Colin McDonald: Not Ready to be an AHL Veteran

Colin McDonald skates the ice of the Calgary Saddledome February 18th, 2010 Photograph courtesy of Lisa McRitchie all rights reserved

It was just another Friday night in Oklahoma City, but it was my first chance to see the Oklahoma City Barons play live at home. What a treat, the Barons beat the San Antonio Rampage (the Phoenix Coyote's farm team) 3-2. It was not just me in a great mood, but seemingly everyone in the building who was not wearing a Rampage jersey, or there supporting the team.

Colin McDonald was a second round pick (51st) in the 2003 entry draft of the Edmonton Oilers. McDonald played three seasons with the Springfield Falcons with three games in the ECHL Stockton Thunder (2008-09) and two with the Edmonton Oilers last season. The call-up to the Oilers happened November 26th, 2009. In his second game, McDonald scored his first NHL goal against Roberto Luongo

The summer of 2010, McDonald became a free agent and required a new contract. The Oilers and McDonald did not sign a contract, instead McDonald became one of the first players to sign a contract with the Oklahoma City Barons. As of today, McDonald has played 62 games with the Oklahoma City Barons and scored 25 goals and 13 assists making McDonald a definite fan favourite. 

I appreciated the frankness with which McDonald spoke. I'm not sure that McDonald has given up on the Oilers, and if his offence this season has piqued the attention of the Oilers, he may still be around somewhere next season. If not, McDonald will be looking to crack the line-up of another organization.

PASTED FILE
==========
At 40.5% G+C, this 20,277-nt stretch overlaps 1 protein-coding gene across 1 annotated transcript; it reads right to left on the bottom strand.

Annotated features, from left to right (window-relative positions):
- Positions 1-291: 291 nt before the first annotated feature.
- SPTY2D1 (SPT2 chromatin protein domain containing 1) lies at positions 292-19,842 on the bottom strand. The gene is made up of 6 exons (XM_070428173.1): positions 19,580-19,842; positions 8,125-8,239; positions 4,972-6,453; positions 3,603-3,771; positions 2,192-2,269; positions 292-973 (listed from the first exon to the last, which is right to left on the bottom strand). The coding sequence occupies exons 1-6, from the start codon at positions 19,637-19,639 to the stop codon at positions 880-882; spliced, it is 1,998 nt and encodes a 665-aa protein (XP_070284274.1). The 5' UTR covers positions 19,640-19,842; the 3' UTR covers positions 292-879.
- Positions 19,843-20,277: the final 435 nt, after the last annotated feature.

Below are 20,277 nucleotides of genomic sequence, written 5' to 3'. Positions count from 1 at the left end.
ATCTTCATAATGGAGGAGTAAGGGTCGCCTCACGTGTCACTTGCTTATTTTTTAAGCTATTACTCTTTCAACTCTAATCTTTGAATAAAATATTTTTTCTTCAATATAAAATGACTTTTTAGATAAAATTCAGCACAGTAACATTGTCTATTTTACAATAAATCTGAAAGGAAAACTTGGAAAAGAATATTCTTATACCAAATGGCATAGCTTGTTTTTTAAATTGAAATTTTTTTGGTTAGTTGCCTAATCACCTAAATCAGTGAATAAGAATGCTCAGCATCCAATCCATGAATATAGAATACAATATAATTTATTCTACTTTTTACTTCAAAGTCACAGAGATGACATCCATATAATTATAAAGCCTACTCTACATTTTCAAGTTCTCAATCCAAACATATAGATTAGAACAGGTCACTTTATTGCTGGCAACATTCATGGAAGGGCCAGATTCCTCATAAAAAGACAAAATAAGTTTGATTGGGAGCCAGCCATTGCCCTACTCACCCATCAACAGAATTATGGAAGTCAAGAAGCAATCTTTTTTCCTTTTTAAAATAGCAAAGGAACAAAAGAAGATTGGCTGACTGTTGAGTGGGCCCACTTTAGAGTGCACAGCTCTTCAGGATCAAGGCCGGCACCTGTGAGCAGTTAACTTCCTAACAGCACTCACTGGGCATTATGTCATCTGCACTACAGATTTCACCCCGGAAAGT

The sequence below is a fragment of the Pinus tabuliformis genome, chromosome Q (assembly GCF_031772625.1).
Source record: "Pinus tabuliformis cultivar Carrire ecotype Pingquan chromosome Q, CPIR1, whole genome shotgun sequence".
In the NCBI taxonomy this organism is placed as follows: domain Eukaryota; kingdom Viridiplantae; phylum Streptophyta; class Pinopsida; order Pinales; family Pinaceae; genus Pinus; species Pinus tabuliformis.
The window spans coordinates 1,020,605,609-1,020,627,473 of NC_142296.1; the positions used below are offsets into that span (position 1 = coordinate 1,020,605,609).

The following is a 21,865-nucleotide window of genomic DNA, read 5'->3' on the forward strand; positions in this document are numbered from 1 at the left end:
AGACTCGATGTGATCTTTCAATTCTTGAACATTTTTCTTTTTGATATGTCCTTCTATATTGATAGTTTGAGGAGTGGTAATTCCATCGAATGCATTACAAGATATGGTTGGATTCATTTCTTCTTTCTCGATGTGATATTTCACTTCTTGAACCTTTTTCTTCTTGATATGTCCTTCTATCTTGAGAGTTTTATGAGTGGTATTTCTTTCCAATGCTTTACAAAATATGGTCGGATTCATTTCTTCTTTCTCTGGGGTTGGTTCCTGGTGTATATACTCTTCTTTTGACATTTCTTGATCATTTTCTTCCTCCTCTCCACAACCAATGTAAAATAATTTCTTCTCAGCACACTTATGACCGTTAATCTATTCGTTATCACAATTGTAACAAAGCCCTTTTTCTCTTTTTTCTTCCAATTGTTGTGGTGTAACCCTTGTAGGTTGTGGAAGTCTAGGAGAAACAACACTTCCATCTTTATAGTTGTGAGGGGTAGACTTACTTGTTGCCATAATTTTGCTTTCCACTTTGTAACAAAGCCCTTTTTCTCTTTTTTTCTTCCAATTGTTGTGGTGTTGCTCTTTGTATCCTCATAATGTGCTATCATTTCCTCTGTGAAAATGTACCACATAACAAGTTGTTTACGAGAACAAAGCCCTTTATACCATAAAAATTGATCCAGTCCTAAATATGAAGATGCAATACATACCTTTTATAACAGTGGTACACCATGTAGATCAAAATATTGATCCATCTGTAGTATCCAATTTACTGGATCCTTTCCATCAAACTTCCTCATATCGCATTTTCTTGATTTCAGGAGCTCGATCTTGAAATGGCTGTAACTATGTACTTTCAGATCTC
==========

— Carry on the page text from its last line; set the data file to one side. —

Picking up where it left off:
Copper & Blue: Can you comment on the organizational differences between Springfield and the new Oklahoma City Barons?

Colin McDonald: I'll just say this, the guys that played in Springfield, it was a couple of tough years. I think that everyone just needed a change and it's a lot of new guys, it's a lot of new coaches it's a new city, we're playing a different division so everyone gets a fresh start down here. I think that's why guys are statistically having better years than in the past and we're winning a lot more than what we're used to. Everyone just needed a change, and this just came at the right time.

Copper & Blue: Do you categorize yourself as a defence first player?

Colin McDonald: I could talk all day about that. They kind of made me, in the past two years, into a defencive forward with no power play time, a lot of penalty killing and then this year for whatever reason I was given a shot to play on the top line and to play on the power play and have been able to produce pretty consistently so far. I do know that if I get a chance to play in the NHL I'm going to be most likely a bottom six forward and if I'm going to be a bottom six forward I'm going to have to play well defencively, that's going to be my responsibility. I know what's expected of me at this level and at that level. It just so happens that I've been given more of an opportunity this year to produce offensively.

Copper & Blue: You've had 24 goals this year, what do you attribute that to? Is it the extra time you've been given?